Critically-acclaimed and best-selling author Haruki Murakami has said he regrets how he portrayed the citizens of a small Japanese town in his latest novella, even if it was just one line. The residents of Nakatonbetsu, a town in the northernmost island of Hokkaido, have taken offense to being implied as habitual litterbugs in Murakami’s 24-page Drive my car – men without women, published last December.
Murakami said that he has liked the name Nakatonbetsu for some time now, and that he has great love for Hokkaido, which he has visited several times already. “I find it quite regrettable and unfortunate that it has caused people living there to feel unpleasant,” he said in an interview last February 7. He said he plans to change the name of the town when the story will be published as a book so that the towns people will be appeased and to also prevent “causing any more trouble.” He said his purpose for including the town name was to give a “sense of intimacy” for the prefecture. “But if I hurt people there, I’m sorry,” he added.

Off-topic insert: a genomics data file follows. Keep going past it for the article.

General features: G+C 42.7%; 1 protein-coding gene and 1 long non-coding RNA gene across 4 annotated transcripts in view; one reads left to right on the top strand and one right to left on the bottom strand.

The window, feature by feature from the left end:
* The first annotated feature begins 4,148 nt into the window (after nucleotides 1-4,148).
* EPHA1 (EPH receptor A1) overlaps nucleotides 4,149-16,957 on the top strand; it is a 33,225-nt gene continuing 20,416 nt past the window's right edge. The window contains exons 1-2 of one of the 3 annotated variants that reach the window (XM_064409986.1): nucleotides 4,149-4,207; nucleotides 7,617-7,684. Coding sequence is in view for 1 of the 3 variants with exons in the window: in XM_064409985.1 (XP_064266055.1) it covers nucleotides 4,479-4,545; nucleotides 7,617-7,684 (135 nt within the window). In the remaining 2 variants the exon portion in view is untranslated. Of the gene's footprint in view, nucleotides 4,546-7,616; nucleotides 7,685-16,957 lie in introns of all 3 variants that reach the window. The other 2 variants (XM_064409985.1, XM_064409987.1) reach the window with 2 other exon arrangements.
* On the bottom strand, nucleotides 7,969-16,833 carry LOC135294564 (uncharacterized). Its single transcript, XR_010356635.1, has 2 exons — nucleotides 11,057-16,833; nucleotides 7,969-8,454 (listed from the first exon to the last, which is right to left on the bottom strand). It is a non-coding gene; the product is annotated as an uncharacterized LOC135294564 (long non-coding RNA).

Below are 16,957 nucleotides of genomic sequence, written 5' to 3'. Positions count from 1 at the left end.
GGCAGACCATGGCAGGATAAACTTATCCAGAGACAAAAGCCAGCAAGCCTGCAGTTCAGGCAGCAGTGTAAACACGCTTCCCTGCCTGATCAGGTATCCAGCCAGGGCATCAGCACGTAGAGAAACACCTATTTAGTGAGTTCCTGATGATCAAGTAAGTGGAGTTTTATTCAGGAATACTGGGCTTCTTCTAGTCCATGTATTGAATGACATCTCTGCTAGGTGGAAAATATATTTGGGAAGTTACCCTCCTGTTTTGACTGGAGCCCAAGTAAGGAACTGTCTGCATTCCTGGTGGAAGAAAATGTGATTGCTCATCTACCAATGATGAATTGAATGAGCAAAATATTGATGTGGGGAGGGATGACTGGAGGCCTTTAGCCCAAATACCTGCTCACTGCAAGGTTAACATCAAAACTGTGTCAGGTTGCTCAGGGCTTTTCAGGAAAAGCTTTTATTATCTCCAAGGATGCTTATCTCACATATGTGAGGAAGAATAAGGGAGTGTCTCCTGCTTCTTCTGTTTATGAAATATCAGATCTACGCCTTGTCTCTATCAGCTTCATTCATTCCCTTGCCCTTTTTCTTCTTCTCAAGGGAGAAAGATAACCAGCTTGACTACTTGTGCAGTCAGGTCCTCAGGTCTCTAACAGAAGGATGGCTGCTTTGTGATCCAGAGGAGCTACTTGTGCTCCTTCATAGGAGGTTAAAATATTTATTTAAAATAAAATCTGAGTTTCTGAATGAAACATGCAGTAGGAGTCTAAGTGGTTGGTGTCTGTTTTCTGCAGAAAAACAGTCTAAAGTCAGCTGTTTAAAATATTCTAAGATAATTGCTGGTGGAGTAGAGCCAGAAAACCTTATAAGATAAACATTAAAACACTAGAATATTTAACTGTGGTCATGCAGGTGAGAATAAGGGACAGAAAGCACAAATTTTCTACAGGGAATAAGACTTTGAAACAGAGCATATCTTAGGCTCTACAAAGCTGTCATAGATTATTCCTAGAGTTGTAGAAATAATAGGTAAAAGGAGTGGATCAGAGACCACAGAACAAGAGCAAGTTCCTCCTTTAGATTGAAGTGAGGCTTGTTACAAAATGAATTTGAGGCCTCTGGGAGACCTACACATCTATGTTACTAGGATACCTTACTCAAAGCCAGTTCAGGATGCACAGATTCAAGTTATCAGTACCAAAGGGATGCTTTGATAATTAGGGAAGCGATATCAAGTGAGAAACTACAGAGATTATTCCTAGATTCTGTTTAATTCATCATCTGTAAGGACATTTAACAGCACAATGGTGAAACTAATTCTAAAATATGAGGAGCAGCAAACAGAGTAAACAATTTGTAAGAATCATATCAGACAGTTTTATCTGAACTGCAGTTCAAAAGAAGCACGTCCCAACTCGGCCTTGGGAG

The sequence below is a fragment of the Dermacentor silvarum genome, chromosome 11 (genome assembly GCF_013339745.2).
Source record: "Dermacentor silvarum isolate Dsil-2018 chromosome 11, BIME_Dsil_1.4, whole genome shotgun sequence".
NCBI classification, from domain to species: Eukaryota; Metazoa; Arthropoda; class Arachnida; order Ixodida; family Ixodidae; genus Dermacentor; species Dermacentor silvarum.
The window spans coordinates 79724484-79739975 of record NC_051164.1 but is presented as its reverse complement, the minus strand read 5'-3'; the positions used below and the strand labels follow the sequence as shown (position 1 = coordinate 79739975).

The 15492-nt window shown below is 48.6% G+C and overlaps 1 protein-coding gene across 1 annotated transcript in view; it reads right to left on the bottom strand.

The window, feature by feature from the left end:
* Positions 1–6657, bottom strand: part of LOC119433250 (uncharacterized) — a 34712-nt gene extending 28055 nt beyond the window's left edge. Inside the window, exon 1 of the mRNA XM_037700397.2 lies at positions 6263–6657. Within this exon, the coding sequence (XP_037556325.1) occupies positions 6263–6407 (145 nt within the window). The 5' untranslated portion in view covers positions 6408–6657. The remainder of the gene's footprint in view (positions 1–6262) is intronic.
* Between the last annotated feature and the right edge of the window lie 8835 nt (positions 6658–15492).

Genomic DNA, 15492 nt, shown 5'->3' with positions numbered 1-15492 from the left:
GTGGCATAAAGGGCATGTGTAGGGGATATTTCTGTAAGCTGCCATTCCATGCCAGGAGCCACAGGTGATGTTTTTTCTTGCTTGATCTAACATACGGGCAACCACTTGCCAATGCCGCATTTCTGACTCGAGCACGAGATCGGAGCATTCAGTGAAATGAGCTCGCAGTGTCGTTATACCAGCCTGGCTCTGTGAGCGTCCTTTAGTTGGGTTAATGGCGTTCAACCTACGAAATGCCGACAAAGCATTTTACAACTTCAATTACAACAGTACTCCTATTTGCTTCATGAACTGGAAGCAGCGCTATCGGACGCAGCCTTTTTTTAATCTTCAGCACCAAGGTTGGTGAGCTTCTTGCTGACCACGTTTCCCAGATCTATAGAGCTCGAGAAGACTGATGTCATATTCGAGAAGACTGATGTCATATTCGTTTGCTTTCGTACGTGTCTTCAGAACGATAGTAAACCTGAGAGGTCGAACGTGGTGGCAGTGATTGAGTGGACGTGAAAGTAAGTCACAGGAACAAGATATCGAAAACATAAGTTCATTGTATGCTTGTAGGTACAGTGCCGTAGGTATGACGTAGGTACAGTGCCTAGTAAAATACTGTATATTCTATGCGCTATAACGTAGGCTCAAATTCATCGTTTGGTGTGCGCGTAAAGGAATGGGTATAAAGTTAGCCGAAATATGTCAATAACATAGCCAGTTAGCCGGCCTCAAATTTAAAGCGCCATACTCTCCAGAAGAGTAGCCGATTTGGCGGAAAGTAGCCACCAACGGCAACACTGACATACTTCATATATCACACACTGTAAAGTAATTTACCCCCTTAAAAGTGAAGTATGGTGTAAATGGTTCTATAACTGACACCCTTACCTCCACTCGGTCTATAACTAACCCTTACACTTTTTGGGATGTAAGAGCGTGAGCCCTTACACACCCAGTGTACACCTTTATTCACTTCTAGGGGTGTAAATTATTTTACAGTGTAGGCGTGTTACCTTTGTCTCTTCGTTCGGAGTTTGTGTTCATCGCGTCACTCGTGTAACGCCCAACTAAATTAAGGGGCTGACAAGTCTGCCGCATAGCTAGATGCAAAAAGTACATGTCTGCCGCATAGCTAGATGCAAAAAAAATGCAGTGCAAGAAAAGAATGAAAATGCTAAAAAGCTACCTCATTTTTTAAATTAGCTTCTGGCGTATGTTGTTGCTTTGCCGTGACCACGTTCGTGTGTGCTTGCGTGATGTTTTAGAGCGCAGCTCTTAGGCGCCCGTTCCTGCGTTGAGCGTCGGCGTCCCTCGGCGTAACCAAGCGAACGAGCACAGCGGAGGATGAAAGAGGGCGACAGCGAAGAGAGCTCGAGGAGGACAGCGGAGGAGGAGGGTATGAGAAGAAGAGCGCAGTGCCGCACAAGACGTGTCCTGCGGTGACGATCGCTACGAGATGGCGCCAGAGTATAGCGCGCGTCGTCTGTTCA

In the short story published in the long-running monthly magazine Bungeishunju, during one of the conversations between a middle-aged actor and his 24-year-old chaffeuse, she flips a cigarette outside the car and the actor thinks, “Probably this is something everyone in Nakatonbetsu commonly does.” The eight-man town assembly protested the portrayal and one of the members, Shuichi Takai, said that in fact, their townspeople are very conscious and pro-active about protecting the environment. In response to Murakami’s apology, one of the assembly members said they appreciated his sincerity and they hope that in one of his future novels, he would show a different image of the town and its people.
[ via The Star ]